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“Four kinds of ecclesiastical assemblies shall be maintained: the consistory, the classis, (the particular synod), and the general synod.” 

Article 29, D.K.O.

In this article the second of four major sections of the church order is introduced. This part, comprising Articles 29-52 inclusive, deals with the various ecclesiastical assemblies. This section may be further subdivided as follows: 

Articles 29-36 treat the general principles and regulations which concern our ecclesiastical assemblies; 

Articles 37-40 treat matters that pertain particularly to the consistory, the first of these assemblies; 

Articles 41-45 treat matters relating to the classes; 

Articles 46-49 treat the particular synods; and, 

Articles 50-52 treat the general ‘synods.’ 

The above outline already gives indication of the importance of the material treated in this section of the church order. In it are to be found some of the key articles of our church order and in .these articles are embodied various basically fundamental principles of Reformed Church Polity. Differences of interpretation regarding some of these principles have occasioned more than a single difficulty in the past. If these differences concerned only the routine function and procedural operation of the assemblies of the church, they could perhaps be brushed aside and ignored since there would really be no material effect upon the spiritual life of the church. However, this is not at all the case. Matters of the “modus operandi” of the church intrinsically involve the basically deeper questions relating to the relation of ecclesiastical assemblies, their proper authority, the limits of their jurisdiction, their binding power and its extent, and several related matters that concern deep principles. In the light of these matters the question concerning the effect which the various decisions of ecclesiastical assemblies have upon the life of the church and its members cannot be easily repressed. We cannot avoid being confronted with many questions and problems of this nature as we treat this section of our church order. These we shall be called upon to weigh cautiously and carefully, seeking their solution on the basis is established principles derived from God’s Word. Even so, we do not tread this hallowed ground without a deep sense of human frailty.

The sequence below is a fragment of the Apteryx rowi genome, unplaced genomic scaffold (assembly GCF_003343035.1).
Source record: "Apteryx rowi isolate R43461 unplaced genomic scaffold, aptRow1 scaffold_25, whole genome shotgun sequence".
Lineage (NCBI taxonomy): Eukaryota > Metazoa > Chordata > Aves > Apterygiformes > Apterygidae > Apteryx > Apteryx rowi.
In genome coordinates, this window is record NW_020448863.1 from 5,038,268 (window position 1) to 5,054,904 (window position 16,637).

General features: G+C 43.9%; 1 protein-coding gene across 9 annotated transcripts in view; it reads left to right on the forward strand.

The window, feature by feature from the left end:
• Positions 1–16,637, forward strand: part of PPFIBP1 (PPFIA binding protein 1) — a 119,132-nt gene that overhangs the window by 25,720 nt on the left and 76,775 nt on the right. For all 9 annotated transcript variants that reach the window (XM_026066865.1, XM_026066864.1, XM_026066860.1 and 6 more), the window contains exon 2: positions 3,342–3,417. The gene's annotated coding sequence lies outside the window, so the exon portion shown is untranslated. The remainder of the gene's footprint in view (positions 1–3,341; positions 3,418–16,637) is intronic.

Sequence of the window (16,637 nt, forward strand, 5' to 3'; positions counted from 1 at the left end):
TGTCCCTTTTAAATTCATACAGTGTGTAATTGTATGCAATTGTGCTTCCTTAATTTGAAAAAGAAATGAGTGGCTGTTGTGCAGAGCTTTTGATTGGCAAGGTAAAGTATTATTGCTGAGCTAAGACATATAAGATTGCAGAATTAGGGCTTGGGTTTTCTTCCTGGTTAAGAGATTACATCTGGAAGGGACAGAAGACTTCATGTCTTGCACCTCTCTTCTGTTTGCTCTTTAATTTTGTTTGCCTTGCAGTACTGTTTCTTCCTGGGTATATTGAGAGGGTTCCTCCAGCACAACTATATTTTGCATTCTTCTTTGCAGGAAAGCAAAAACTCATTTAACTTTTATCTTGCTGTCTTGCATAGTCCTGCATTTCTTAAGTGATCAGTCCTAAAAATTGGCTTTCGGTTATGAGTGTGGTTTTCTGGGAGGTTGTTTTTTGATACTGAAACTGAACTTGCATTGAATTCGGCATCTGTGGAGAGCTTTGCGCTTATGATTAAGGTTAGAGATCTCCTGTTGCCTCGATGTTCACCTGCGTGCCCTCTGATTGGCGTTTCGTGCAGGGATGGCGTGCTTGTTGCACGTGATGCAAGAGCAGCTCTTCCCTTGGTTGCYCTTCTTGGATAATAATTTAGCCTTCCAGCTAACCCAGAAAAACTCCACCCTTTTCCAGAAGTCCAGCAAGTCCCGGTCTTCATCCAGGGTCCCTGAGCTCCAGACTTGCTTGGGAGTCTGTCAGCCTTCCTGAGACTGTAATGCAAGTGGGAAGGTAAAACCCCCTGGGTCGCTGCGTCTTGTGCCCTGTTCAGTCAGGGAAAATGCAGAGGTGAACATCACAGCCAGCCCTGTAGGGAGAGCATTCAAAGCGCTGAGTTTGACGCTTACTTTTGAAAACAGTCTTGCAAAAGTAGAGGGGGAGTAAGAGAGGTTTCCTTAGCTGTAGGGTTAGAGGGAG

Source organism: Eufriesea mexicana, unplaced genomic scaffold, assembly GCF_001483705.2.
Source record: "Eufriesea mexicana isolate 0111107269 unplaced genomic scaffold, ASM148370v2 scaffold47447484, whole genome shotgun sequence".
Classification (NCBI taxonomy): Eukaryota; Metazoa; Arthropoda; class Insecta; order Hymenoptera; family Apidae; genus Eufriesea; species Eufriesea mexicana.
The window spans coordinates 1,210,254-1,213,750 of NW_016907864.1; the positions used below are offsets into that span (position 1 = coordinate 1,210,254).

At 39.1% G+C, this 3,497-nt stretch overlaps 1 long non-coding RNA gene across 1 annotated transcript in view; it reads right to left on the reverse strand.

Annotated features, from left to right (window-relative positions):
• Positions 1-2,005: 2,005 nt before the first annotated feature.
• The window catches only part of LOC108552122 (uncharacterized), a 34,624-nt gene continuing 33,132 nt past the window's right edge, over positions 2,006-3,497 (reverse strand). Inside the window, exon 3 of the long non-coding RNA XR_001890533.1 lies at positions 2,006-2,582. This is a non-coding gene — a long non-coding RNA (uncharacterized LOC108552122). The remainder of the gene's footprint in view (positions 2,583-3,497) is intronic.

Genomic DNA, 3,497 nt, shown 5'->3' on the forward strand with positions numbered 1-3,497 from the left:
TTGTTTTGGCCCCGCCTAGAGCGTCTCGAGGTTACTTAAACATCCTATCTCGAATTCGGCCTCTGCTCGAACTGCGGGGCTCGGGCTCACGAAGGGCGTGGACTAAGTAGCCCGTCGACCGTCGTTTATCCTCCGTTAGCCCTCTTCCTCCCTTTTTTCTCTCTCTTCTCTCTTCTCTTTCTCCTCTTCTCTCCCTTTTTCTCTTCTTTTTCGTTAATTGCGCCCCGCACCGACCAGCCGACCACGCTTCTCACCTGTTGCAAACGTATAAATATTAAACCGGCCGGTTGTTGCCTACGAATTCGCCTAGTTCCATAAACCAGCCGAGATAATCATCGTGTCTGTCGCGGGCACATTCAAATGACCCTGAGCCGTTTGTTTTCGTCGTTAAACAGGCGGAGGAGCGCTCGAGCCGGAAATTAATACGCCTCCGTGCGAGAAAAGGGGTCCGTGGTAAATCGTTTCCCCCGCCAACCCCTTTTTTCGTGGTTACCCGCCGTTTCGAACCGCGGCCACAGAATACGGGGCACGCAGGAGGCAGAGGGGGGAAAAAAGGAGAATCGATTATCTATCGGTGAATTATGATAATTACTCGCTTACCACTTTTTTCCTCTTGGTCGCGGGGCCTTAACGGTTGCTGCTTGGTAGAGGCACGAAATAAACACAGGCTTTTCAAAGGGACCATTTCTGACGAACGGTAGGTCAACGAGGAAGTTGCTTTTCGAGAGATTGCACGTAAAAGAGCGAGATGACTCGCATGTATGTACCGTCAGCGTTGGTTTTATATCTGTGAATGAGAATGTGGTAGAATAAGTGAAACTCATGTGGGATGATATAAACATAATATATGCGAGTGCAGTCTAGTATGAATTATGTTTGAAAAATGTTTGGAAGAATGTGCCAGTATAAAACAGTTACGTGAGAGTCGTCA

In writing on the content of the 29th article we can necessarily be rather brief. Firstly, since the article itself merely contains a statement of fact with respect to the maintenance of the assemblies of the church and concerning this point there is, as far as we are aware, no particular dispute. Secondly, since the place to consider various questions relating to consistories, classes and synods, is not the present article but subsequent articles that deal with these assemblies more in detail. This, however, does not imply that Article 29 is of such insignificance that it could just as well be elided from the church order. Such is not the case: The Christian Reformed Committee for Church Order revision sees fit to retain it in the following form: 

“Article 26. The churches recognize and maintain the following assemblies: Consistories, Classes, Particular Synods, and General Synods.” 

Surely there is room under this article to raise more than a few questions. 

The first of these questions concerns the number of ecclesiastical assemblies. Should the words, “shall be maintained” (zullen onderhouden worden) be emphasized in the present article so that we understand the thrust of it to be that churches of Reformed persuasion must hold meetings of these four assemblies or they are violating a vital principle? We think not! Were this the meaning our churches have never observed this article. In the beginning of our denominational existence we had no Synod. We met in combined classes as many of our older readers well remember. Fifteen years after our denominational birth our first. Synod was convened and to date we do not hold (maintain) “particular Synods.” This is no violation of the church order but rather circumstances determine to what extent the four assemblies shall be maintained. 

Joh. Jansen in his “Korte Verklaring van de Kerkorde,” states in respect to this question, “Maar de nadere uitwerking en regeling van het kerkverband is een jus divinum permissivum, d.i. een aan de kerken toegestaan Goddelijk recht. Daarvoor heeft Hij in de Schrift geen bepaalde voorschriften gegeven. Die heeft Hij aan de vrijheid der kerken overgelaten. Zij kan dan ook op verschillende manier geschieden. De kerken zijn vrij bijv. om te bepalen of er vier kerkelijke samenkomsten zullen zijn, n.i. kerkeraad, classis, part. synode en generale synode; of drie, n.l. kerkeraad, classis en synode (zo de Christelijk Geref. kerk in Amerika); of twee, n.l. kerkeraad en synode (zo de Geref. kerken in Zuid-Afrika); voorts of de synodes jaarlijks, of om de twee of drie jaar zullen gehouden worden; en, in verband daarmee, of de verkiezing ier afgevaardigden rechtstreeks of trapsgewijze zal geschieden, enz.”